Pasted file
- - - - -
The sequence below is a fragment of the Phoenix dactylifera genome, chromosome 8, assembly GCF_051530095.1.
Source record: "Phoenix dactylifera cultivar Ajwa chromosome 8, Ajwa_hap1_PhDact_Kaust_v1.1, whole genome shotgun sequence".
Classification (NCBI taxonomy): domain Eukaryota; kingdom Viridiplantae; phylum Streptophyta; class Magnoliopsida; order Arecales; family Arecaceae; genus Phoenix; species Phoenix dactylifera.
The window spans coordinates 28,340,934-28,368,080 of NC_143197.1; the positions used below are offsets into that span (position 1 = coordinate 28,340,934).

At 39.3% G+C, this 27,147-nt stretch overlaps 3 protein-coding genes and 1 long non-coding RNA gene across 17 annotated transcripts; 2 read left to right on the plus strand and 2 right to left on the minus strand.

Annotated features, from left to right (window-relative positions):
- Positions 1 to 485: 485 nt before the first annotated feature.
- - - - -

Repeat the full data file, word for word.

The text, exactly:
The sequence below is a fragment of the Phoenix dactylifera genome, chromosome 8, assembly GCF_051530095.1.
Source record: "Phoenix dactylifera cultivar Ajwa chromosome 8, Ajwa_hap1_PhDact_Kaust_v1.1, whole genome shotgun sequence".
Classification (NCBI taxonomy): domain Eukaryota; kingdom Viridiplantae; phylum Streptophyta; class Magnoliopsida; order Arecales; family Arecaceae; genus Phoenix; species Phoenix dactylifera.
The window spans coordinates 28,340,934-28,368,080 of NC_143197.1; the positions used below are offsets into that span (position 1 = coordinate 28,340,934).

At 39.3% G+C, this 27,147-nt stretch overlaps 3 protein-coding genes and 1 long non-coding RNA gene across 17 annotated transcripts; 2 read left to right on the plus strand and 2 right to left on the minus strand.

Annotated features, from left to right (window-relative positions):
- Positions 1 to 485: 485 nt before the first annotated feature.